The final panelist was Terersa Shoatz of the Human Rights Coalition, an organization that was founded by Shoatz’ father, Russell Maroon Shoatz, from within the prison system. Russell Maroon Shoatz is a former Black Panther and member of the Black Liberation Movement who has been locked down in solitary confinement for over 2 decades. Ms. Shoatz exposed the brutal conditions faced by Africans in the prison system who are subject to the same torture used by the military against detainees in Iraq or Afghanistan.
The first day of the covention closed with an information question and answer session and a powerful closing summation by the Chairman Omali Yeshitela who said, “Imperialism means death and destruction, and we have a right to fight for life.”
Uhuru Solidarity Movement constitution adopted; new steering committee elected
The second day of the convention was held in the Uhuru Solidarity Center and began with summations from Penny Hess and Chairman Omali Yeshitela. The USM membership had an opportunity to read through and propose amendments to the official constitution of the USM, and then vote to ratify the constitution into existence. The USM nominated and voted on a new slate of officers for the national steering committee:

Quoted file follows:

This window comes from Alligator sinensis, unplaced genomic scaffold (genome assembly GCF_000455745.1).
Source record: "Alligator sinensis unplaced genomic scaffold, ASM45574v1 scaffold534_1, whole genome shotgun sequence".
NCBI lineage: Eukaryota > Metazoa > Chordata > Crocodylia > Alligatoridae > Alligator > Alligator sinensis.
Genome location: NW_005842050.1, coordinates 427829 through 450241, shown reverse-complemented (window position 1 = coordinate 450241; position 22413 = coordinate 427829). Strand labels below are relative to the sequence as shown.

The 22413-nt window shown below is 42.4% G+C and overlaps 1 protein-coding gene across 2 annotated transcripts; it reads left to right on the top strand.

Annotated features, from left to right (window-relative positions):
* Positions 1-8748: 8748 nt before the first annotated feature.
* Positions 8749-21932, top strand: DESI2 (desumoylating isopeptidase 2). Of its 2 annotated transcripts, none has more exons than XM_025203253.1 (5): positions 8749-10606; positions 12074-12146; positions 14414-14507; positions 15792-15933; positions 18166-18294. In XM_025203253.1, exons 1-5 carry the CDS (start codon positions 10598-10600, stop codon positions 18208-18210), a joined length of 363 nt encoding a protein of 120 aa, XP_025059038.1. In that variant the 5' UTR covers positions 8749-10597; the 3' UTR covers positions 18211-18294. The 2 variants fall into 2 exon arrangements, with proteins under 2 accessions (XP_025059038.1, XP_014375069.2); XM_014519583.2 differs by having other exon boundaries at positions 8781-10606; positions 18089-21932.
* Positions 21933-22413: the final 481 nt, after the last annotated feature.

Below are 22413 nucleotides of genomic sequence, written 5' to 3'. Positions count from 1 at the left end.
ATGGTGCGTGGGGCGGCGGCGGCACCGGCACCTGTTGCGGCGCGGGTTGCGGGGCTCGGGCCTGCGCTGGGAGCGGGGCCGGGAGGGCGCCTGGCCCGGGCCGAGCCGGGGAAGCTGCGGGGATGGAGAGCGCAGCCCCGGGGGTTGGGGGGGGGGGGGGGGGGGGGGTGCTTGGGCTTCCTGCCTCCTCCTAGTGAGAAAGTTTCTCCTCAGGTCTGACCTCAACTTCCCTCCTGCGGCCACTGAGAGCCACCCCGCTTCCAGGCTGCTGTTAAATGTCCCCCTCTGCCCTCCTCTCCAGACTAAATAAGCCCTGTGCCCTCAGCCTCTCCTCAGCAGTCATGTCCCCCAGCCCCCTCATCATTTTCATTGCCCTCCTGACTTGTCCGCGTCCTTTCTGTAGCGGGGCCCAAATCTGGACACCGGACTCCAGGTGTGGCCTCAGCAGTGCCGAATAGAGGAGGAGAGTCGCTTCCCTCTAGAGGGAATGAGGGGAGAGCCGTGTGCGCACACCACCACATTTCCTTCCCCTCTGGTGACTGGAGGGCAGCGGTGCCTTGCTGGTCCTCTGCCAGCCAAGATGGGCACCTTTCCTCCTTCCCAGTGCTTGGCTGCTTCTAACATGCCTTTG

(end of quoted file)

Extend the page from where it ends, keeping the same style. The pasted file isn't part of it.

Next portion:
Chair – Stephanie Midler – appointed
Secretary – Kefira Baron
Outreach/Information and Education – Harris Daniels
Sustainable Membership – Wendy Snyder
Reparations in Action – Ali Hoehne
International Organizer – Wendy Craig
Cyber Organizing and Recruitment – Jesse Nevel
The election of the national steering committee was followed by a series of helpful training workshops on how to organize people on the streets, how to use the internet and online social media to organize and build events, and how to win sustainable membership. All of these materials can be found on the USM website at uhurusolidarity.org.